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Early preparation helps farmers, ranchers get ready for storm season

May 23, 2012 at 12:23 a.m.

Tips to prepare your farm or ranch for storm season:

Take inventory.

• Outfit animals with ID tags and keep a list of ID numbers and descriptions. Keep a list of equipment and machinery, along with make and model number. Also know what pesticides, fuels, medicines and other chemicals might be onsite, as they could cause contamination and harm both people and animals.

Prepare a disaster supply kit.

• Suggested contents include sandbags and plastic sheeting, wire and rope, lumber and plywood, extra fuel in a safe location, hand tools, fire extinguishers, livestock feed and a gas-powered generator.

Plan to minimize damage.

• Have an escape route to get livestock to higher elevations and move large animals from barns that could flood. Make sure animals have enough food and water and move machinery, fuels, hay and other similar items away from flood-prone areas. Secure loose items and also shut off power to machines, barns and other structures that could experience damage.

Source: Farmstead Preparedness & Recovery


Looking for additional information? Contact your local Texas AgriLife Extension Service office or visit the extension's Disaster Education Network website at

Where Mother Nature is concerned, sometimes things happen that can't be prevented, an area agriculture agent said. But, with hurricane season fast approaching, it's best to prepare.

Preparing a farm or ranch for storm season is like preparing a home, but on a larger level, said Peter McGuill, Texas AgriLife Extension Service agent for Wharton County.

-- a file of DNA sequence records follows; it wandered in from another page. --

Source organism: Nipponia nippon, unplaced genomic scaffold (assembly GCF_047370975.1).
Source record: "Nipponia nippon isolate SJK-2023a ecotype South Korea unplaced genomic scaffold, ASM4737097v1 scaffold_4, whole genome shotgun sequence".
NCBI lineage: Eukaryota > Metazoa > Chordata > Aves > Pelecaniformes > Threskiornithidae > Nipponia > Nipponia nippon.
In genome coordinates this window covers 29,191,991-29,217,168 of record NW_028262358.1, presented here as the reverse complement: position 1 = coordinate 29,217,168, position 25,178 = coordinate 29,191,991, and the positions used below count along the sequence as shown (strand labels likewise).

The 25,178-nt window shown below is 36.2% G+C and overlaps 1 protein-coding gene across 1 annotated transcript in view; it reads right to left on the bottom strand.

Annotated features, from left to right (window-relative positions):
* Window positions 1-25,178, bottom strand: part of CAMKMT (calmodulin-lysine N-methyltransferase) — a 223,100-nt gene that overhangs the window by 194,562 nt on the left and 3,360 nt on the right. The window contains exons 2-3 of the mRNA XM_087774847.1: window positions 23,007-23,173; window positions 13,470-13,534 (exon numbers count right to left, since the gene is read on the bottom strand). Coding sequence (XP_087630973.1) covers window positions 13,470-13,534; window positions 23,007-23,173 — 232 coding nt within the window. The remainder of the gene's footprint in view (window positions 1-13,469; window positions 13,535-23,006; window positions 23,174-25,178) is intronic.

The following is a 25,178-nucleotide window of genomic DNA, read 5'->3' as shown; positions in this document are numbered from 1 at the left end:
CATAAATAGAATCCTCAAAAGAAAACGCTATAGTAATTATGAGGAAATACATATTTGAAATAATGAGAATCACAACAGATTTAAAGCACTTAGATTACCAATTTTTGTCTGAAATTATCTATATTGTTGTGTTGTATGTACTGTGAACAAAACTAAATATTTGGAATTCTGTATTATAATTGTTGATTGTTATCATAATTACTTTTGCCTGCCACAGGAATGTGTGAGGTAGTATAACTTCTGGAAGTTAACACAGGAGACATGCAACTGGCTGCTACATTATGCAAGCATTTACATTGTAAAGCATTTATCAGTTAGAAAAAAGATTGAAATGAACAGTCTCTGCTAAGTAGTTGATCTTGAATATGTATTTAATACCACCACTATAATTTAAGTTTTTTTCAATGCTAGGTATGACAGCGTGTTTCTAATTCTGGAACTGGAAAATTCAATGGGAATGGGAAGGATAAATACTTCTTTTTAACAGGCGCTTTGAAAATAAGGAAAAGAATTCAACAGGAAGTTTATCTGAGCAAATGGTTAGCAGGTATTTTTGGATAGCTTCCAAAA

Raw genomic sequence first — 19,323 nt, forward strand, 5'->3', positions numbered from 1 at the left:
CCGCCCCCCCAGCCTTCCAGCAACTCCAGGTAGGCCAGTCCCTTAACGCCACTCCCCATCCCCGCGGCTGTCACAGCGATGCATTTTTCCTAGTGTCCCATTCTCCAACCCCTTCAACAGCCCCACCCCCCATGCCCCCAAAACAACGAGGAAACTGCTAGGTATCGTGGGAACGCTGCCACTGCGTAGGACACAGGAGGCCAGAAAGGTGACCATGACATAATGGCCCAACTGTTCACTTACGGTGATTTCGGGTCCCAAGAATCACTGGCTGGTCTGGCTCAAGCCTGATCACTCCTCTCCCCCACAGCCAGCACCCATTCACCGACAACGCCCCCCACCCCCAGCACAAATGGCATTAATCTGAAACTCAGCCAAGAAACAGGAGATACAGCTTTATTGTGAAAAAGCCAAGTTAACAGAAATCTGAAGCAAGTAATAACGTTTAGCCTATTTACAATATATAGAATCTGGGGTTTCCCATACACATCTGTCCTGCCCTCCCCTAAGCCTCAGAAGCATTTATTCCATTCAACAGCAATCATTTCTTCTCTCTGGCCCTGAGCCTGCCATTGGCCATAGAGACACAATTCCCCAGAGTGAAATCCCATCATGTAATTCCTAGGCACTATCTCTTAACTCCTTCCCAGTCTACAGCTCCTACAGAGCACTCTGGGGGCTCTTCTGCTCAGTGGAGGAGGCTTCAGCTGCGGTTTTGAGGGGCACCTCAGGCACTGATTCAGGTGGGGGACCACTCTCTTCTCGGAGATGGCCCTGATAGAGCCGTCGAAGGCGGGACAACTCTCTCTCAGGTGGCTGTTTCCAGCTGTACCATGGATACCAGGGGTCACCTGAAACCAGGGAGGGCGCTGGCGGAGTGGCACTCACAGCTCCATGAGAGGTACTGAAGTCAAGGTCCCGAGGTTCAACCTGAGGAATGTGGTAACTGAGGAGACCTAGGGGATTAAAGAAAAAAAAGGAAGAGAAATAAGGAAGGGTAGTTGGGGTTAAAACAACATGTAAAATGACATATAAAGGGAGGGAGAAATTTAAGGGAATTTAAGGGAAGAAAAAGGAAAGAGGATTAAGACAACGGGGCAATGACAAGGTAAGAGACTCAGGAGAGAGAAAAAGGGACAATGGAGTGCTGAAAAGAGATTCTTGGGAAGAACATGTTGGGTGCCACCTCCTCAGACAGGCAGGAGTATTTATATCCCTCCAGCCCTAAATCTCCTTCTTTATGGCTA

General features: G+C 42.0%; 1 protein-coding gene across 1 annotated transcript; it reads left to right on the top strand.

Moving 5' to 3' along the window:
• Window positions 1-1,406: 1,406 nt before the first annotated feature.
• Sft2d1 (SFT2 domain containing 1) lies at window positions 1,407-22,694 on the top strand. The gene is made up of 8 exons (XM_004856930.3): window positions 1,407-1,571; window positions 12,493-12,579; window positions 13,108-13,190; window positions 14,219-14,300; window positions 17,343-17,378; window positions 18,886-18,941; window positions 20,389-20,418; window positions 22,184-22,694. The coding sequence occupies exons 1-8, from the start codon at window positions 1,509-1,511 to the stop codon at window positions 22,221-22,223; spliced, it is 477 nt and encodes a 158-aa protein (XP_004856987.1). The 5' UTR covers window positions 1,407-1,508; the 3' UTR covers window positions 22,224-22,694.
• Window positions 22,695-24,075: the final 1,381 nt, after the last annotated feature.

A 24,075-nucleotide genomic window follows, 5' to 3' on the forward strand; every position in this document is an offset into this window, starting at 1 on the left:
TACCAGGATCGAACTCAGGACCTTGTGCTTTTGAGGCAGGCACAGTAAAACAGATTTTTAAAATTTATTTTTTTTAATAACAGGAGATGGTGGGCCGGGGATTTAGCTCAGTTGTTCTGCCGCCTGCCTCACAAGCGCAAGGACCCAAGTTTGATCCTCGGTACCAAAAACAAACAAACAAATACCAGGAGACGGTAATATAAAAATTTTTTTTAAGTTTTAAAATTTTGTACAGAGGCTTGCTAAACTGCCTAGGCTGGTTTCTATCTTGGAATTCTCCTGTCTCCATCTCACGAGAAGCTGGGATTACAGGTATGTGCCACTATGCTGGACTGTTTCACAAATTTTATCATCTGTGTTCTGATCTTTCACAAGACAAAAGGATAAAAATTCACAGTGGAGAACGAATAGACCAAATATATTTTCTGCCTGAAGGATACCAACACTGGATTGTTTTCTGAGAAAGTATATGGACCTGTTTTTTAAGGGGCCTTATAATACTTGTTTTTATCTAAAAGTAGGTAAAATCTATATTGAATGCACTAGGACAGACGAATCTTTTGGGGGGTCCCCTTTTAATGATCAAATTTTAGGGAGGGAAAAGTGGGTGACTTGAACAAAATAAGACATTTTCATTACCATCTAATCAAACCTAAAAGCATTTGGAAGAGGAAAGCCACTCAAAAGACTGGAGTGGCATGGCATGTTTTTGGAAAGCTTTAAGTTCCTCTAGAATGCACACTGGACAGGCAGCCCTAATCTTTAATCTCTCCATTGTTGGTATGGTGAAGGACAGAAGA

"Instead of having your patio furniture secured so it doesn't go through windows, you need to tie your equipment down so it doesn't blow through your barn," he said.

He urged producers to secure equipment that could blow around and cause damage, and to take inventory of their animals, tools and other items. Most producers do a good job of keeping proper documentation, knowing what they have, and where it is, he added.

"It's just like a banker knowing how much money he has in the bank," McGuill said. "It's a pretty standard deal."

Having extra fuel on hand for pumps and other equipment also helps.

When it comes to livestock, he said to remember that animals need clean water, too.

An electric well won't work if the power goes out, McGuill explained, and it's important to have arrangements, such as portable water tanks, made ahead of time.

"Even windmills are no guarantee," he said. "They'll be the first thing to go. They'll blow down and fall apart. You'll be picking up pieces all over your property."

When disaster does strike, financial assistance is available through the United States Department of Agriculture's Farm Service Agency.

The Emergency Loan Program, Emergency Conservation Program, Supplemental Revenue Assistance Payments program and others are available to those who qualify, according to the FSA website.

Those programs have helped producers through difficult times - the FSA paid nearly $48.6 million to livestock and row crop producers in 2011 - but their futures aren't set in stone, said Brenda Carlson, the FSA's regional public affairs specialist.

Legal authority expired Sept. 30 on the organization's assistance programs, and, without a new farm bill, it is unclear whether those programs will be available after 2012, Carlson explained.

"We certainly hope they will be," she said. "But, right now, we're sort of in limbo."



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